When I moved to Coventry in the hot summer of 1976 to begin my curacy in Coventry East Team Ministry and Parish, I was rather chuffed to learn that I would be living in a street named after one of England’s greatest novelists. The curate’s house – traditional terrace housing – was once owned by a certain Miss Shakespeare, so a literary theme was already established.
My house – 58 George Eliot Road – was situated in the middle of the street. However, only a minute’s walk away, on the opposite side, was a large house not far from the junction with Foleshill Road. On the door it advertised ‘sitar lessons’ which reflected the ethnic and religious diversity of the area. I later discovered that this property was indeed Bird Grove, the house that George Eliot moved to with her father after the death of her mother and the marriage of her brother.
Although I was aware of the literary reputation of George Eliot (whose bicentenary occurs in November this year) as a schoolboy, it was only in 1984, during a short stay in hospital in Birmingham, that I first read
. It proved to be both joy and a revelation and spurred me on to read some of her earlier works such as
Scenes of Clerical Life
The Mill on the Floss
Middlemarch, A Study of Provincial Life
(to give the work its full title) has, since its publication, steadily garnered critical praise and rightly so. In
The Great Tradition
, the critic F.R. Leavis talks about Eliot as having “rediscovered” the novel, observing:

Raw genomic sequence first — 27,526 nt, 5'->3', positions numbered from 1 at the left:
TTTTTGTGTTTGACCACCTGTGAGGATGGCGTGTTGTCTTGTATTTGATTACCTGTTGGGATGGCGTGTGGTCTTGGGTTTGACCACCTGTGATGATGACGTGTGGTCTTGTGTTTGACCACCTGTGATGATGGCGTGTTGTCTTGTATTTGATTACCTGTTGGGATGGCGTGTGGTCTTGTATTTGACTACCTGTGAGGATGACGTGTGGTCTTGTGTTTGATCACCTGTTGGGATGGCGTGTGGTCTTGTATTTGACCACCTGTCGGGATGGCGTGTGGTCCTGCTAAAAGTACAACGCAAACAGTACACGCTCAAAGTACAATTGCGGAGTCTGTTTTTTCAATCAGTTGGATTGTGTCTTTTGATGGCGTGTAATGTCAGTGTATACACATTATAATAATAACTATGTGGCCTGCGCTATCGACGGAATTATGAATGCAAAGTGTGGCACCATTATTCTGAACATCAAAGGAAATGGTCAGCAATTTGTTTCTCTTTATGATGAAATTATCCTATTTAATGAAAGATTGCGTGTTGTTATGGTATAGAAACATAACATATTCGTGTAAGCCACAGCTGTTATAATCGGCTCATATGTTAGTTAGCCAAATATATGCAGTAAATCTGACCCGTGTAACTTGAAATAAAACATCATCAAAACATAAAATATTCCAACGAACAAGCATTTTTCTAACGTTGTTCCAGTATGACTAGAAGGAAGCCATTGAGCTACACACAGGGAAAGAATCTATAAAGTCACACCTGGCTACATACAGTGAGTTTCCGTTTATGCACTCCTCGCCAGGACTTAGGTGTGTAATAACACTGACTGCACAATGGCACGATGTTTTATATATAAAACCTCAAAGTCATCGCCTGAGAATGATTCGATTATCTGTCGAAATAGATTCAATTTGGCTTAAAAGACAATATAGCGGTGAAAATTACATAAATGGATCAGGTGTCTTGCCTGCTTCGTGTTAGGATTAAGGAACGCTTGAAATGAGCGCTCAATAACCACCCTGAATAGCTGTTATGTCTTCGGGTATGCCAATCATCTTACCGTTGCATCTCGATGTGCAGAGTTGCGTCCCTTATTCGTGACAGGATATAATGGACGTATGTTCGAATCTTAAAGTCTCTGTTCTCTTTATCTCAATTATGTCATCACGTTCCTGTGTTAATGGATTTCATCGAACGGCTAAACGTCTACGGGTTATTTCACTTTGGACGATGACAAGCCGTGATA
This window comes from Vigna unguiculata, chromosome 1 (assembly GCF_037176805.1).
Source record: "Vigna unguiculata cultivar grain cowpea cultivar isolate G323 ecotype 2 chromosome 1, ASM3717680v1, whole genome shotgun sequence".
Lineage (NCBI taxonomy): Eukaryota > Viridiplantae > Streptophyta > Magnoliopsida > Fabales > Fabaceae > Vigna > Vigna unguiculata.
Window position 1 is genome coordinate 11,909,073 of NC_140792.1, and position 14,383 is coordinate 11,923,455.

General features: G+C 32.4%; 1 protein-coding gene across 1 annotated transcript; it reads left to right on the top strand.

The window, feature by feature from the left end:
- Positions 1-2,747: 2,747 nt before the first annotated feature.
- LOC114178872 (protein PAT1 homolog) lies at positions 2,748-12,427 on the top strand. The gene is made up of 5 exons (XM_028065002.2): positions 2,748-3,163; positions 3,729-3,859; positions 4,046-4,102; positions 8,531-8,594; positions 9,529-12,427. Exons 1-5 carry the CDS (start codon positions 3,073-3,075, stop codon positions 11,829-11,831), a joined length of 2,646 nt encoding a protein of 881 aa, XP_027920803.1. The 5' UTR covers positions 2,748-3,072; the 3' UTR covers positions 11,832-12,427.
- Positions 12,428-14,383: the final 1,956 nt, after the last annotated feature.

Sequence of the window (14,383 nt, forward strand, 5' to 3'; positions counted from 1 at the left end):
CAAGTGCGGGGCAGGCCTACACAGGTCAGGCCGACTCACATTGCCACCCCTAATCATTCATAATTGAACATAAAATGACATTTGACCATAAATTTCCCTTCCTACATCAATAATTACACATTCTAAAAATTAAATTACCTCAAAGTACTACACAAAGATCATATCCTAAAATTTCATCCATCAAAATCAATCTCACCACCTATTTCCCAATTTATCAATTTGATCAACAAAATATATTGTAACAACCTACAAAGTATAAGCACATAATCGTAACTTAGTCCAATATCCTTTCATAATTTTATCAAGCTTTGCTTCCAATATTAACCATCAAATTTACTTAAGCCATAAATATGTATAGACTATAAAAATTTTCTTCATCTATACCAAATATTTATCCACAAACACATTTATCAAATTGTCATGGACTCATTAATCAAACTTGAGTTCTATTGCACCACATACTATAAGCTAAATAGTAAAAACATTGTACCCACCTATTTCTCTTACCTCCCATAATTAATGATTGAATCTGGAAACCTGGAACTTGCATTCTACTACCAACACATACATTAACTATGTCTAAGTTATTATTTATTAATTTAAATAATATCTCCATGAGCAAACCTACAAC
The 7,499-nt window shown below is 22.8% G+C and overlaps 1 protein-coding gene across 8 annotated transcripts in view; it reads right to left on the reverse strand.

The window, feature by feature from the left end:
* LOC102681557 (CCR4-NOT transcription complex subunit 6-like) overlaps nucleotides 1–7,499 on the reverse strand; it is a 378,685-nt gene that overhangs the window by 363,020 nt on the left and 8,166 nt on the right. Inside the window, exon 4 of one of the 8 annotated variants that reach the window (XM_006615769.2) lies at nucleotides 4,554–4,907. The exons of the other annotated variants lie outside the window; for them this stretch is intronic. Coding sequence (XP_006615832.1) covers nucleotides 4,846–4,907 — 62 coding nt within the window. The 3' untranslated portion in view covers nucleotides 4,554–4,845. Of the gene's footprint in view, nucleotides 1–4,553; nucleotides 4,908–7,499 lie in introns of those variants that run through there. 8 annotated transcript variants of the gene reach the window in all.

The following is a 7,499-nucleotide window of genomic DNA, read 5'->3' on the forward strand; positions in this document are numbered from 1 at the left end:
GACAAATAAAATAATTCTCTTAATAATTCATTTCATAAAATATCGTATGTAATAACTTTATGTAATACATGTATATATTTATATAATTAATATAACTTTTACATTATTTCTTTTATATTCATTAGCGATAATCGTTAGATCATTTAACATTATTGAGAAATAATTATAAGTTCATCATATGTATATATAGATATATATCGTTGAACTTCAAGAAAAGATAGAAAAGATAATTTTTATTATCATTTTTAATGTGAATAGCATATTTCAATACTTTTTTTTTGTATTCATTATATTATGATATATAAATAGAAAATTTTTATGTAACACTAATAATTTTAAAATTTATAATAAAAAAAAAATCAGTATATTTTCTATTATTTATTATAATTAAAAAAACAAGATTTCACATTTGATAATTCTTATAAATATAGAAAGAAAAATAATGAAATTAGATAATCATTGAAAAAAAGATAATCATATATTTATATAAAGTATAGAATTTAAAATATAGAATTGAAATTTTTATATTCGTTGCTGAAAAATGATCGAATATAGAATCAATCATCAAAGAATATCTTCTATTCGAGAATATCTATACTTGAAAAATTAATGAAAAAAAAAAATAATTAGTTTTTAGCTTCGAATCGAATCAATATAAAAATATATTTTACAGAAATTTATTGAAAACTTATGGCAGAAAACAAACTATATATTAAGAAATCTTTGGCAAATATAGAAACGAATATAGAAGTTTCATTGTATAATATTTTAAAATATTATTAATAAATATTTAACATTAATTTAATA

“The necessary part of great intellectual powers in such a success as Middlemarch is obvious... the sheer informedness about society, its mechanisms, the ways in which people of different classes live... a novelist whose genius manifests itself in a profound analysis of the individual.”
More recently, both Martin Amis and Julian Barnes have described the work as perhaps the greatest novel in the English language. Personally, I do not dissent from these assessments. This is an extraordinary work on so many levels, even transcending the achievements of such literary titans as Austen, Dickens and Trollope.
Eliot’s view of the world is densely layered and multi-valent. Like all great art, it allows us to see life from a wide variety of perspectives. But Eliot's achievement goes deeper still for she is able in
to weave the latter into a coherent and meaningful narrative which is simultaneously satisfying and cautionary. Her formidable intellect, not to mention her dissenting instincts in both religious belief and sexual attitudes, serve her well in this project. However, Eliot is never just a mere observer of events or personalities. Despite delineating the foibles of her characters with wry humour, she engages with them nonetheless in a genuinely compassionate and sympathetic way.
A ‘must read’? Certainly!
BOOK OF THE MONTH ARCHIVE